I do see the benefits of shooting and do not think the result of years of practice shooting will lead to the detriment of cementing bad habits. The subtle psychological, analytical, and dissecting nature of playing clay games at a high level are not the skills which attribute as directly as asserted IMHO.
Maybe for some. Personal experience here was that I had to rewrite everything I thought I knew because some things that were foundation points for me were simply not constructed right. I simply couldn't get better without doing some deconstruction.
While I do not disagree they offer some transcendent benefits what they do most is lead to getting better at the game. Proper gun fit, and keeping ones head down on the stock and learning lead are so fundamental they do not need the immersion in 10000 rounds "FITASC" to learn.
I think that there's a little conflation going on. Because guy shoot clays regularly to better their game doesn't mean those guys shoot lots of clays all the time. Because some guys shoot a local tournament doesn't mean they also go to the US Open, The Nationals, The Gamaliel Cup, the Latin American open or the Dubai Open either. You don't have to spend a 75k a year to learn and people shouldn't be thinking that at all. If you are competitive by nature and want to see how your skills stack up against like shooters though? Tournaments are a great albeit pricey way to find out pretty quick. You don't have to shoot them all or any for that matter. But for the guys that do shoot and talk about it? It's no more elitist then talking about having a backyard barbecue. You do it, it's fun and then because it's fun you do it again later on.
If you want to get better you shoot. If you want to get better faster you take instruction from someone that knows how to explain the fundamentals, and that can tell you how to apply them after they have diagnosed your swing. Then, you start off by trying to shoot everything inside of 30 yards. Spend a little money here, and a little time there, and after a few years suddenly you'll recognize that you aren't going through 3 cases of ungodly expensive "Thunderbomb Long-distance McCrusher" shells a year to bring home a whopping 50 ducks. That day you'll see that you are shooting less than a case a year of regular old duck loads - and have 90 birds on the tally.
Yes, learning will certainly cost some money - but over the long haul whoever makes the effort will recoup some of those costs. Look at it this way, three cases of Hypersonic 3.5s will cost some guy 930 bucks. Not including shipping... That's some seriously expensive crap right there.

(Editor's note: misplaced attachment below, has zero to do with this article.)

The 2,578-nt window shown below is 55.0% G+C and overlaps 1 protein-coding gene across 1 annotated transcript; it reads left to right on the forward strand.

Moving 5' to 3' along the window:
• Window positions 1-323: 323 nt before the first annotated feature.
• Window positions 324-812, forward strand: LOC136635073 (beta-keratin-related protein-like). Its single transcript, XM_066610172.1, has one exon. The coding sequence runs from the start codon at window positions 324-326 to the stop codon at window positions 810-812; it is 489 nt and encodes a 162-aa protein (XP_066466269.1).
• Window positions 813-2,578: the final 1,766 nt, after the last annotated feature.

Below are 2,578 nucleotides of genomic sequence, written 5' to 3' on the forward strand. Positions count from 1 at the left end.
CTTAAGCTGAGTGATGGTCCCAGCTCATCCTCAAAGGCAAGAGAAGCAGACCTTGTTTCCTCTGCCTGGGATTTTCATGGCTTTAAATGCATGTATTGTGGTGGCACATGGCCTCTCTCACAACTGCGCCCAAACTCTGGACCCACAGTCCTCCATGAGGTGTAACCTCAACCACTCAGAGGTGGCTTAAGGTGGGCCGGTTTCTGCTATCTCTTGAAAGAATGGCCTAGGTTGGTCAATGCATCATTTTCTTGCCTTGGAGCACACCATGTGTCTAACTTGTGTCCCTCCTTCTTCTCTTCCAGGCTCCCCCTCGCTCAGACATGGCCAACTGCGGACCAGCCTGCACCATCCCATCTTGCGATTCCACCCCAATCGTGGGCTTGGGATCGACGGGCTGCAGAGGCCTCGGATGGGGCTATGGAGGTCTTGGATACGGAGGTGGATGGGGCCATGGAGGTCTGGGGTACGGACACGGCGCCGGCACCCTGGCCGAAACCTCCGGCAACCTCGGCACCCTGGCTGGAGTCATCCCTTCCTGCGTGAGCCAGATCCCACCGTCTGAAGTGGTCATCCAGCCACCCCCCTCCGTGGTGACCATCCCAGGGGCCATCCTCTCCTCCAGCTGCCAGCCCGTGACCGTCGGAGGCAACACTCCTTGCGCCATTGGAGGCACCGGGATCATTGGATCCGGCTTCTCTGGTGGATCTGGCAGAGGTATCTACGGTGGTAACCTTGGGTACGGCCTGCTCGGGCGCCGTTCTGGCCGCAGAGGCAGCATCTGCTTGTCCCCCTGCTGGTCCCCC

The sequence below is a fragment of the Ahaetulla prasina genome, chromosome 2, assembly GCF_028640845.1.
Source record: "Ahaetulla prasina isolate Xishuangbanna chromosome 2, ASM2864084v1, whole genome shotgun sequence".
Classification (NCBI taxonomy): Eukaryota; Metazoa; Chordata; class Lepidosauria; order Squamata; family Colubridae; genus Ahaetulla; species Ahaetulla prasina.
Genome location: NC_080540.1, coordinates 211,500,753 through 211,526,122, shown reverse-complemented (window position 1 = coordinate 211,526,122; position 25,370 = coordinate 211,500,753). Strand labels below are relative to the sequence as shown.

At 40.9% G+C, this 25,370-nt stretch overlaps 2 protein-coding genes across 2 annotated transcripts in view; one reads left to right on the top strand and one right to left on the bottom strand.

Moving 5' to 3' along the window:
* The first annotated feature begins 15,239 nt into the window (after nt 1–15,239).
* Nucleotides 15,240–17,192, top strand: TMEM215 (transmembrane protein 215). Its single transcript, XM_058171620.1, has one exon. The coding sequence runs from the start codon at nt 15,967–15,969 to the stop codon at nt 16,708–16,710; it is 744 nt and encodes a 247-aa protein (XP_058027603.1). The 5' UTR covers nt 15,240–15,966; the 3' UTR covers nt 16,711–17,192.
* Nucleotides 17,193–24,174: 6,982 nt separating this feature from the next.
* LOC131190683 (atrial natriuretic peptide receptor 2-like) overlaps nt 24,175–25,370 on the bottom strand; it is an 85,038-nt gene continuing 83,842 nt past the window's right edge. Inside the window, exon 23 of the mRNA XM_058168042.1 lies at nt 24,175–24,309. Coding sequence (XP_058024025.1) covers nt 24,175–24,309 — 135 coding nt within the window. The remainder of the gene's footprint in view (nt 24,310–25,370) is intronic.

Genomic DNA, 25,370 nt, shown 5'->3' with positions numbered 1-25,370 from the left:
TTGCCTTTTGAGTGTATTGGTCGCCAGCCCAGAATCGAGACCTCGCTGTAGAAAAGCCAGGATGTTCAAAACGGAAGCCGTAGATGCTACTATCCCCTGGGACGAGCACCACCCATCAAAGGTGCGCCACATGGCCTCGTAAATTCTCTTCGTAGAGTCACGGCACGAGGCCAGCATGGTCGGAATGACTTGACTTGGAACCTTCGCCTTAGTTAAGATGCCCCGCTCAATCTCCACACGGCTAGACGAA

What if the same guy buys one case of estates for 100 bucks - then uses some of the money left over to get a lesson, and follows the lesson by shooting 25 rounds every couple of weeks for the 6 months leading up to the season? Someone is going to benefit and it won't be the ammo companies.
Besides there is no guarantee one will receive any additional instruction nor need any if they are participating in clay shooting or shooting on their own. Tons of trigger time will help anyone and every target gives feedback every time even the feathered ones.
There are no guarantees for anything… But if folks ask for advice at a tournament - they'll get it… They just have to make sure they ask someone that can give them answers that are applicable.
I guess I never understood the dominant eye thing either...LMAO!
People shooting too high IMHO is the single detrimental issue facing most in the field...I agree letting them get close is a sign of ones experience and without a doubt produces success.
Yup. It's no secret that shells are marketed to drive folks to shoot ridiculously long. Guys that believe that long shooting is made easy because of additional speed and recoil are just fed into a vicious cycle.
This is the merry-go-round they ride... They buy a shell on the promise it shoots long. Shooting long with the shell lowers the percentage of hits because long shots are dumb. Then by chance they hit one bird out of 10 shots then all the unibrows in the blind with them yell "Yippee!" and then they all go buy more of those expensive shells.
When you add up the variables such as shell specifications, distances and percentage of successful DRT shots, seem like shells such as Hypersonic are crack for the math impaired. That's some real success on the part of the marketeers, convincing people they will do better with something that actually lowers shooting performance. I applaud the ammo company marketing teams on that effort because it's wicked, and I like that.
All this for a bowl of borscht.